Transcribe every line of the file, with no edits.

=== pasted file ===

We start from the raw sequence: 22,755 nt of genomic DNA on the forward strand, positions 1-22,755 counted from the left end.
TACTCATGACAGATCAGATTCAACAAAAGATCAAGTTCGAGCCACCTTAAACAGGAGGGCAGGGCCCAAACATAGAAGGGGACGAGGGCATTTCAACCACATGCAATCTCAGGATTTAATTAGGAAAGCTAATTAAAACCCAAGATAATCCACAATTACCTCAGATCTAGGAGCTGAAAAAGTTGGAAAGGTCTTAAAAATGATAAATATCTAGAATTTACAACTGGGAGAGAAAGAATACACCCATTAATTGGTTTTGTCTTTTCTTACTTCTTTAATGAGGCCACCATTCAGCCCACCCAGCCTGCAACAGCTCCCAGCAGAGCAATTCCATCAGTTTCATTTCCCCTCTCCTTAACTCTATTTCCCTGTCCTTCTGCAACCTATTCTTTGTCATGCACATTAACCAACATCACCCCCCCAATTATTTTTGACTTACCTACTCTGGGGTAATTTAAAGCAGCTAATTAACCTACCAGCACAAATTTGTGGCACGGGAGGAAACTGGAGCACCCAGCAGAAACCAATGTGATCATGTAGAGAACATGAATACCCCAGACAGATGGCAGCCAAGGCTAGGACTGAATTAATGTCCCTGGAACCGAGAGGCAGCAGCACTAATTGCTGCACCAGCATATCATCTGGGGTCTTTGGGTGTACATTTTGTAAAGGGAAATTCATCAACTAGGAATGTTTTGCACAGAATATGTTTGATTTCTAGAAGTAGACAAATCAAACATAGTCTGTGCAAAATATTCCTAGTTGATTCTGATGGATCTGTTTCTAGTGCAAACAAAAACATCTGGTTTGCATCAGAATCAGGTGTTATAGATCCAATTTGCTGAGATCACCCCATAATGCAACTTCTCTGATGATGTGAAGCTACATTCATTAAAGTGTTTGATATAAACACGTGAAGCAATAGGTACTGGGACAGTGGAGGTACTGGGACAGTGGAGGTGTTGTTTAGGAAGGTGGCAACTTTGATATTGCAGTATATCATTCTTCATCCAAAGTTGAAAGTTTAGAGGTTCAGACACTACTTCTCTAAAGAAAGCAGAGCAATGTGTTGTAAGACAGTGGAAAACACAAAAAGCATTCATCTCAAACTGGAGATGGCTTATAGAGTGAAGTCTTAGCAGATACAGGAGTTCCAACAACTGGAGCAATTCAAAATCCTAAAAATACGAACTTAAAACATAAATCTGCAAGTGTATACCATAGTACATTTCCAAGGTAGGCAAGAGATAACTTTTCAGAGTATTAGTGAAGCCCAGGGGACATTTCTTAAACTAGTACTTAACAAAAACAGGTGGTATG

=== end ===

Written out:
We start from the raw sequence: 22,755 nt of genomic DNA on the forward strand, positions 1-22,755 counted from the left end.
TACTCATGACAGATCAGATTCAACAAAAGATCAAGTTCGAGCCACCTTAAACAGGAGGGCAGGGCCCAAACATAGAAGGGGACGAGGGCATTTCAACCACATGCAATCTCAGGATTTAATTAGGAAAGCTAATTAAAACCCAAGATAATCCACAATTACCTCAGATCTAGGAGCTGAAAAAGTTGGAAAGGTCTTAAAAATGATAAATATCTAGAATTTACAACTGGGAGAGAAAGAATACACCCATTAATTGGTTTTGTCTTTTCTTACTTCTTTAATGAGGCCACCATTCAGCCCACCCAGCCTGCAACAGCTCCCAGCAGAGCAATTCCATCAGTTTCATTTCCCCTCTCCTTAACTCTATTTCCCTGTCCTTCTGCAACCTATTCTTTGTCATGCACATTAACCAACATCACCCCCCCAATTATTTTTGACTTACCTACTCTGGGGTAATTTAAAGCAGCTAATTAACCTACCAGCACAAATTTGTGGCACGGGAGGAAACTGGAGCACCCAGCAGAAACCAATGTGATCATGTAGAGAACATGAATACCCCAGACAGATGGCAGCCAAGGCTAGGACTGAATTAATGTCCCTGGAACCGAGAGGCAGCAGCACTAATTGCTGCACCAGCATATCATCTGGGGTCTTTGGGTGTACATTTTGTAAAGGGAAATTCATCAACTAGGAATGTTTTGCACAGAATATGTTTGATTTCTAGAAGTAGACAAATCAAACATAGTCTGTGCAAAATATTCCTAGTTGATTCTGATGGATCTGTTTCTAGTGCAAACAAAAACATCTGGTTTGCATCAGAATCAGGTGTTATAGATCCAATTTGCTGAGATCACCCCATAATGCAACTTCTCTGATGATGTGAAGCTACATTCATTAAAGTGTTTGATATAAACACGTGAAGCAATAGGTACTGGGACAGTGGAGGTACTGGGACAGTGGAGGTGTTGTTTAGGAAGGTGGCAACTTTGATATTGCAGTATATCATTCTTCATCCAAAGTTGAAAGTTTAGAGGTTCAGACACTACTTCTCTAAAGAAAGCAGAGCAATGTGTTGTAAGACAGTGGAAAACACAAAAAGCATTCATCTCAAACTGGAGATGGCTTATAGAGTGAAGTCTTAGCAGATACAGGAGTTCCAACAACTGGAGCAATTCAAAATCCTAAAAATACGAACTTAAAACATAAATCTGCAAGTGTATACCATAGTACATTTCCAAGGTAGGCAAGAGATAACTTTTCAGAGTATTAGTGAAGCCCAGGGGACATTTCTTAAACTAGTACTTAACAAAAACAGGTGGTATG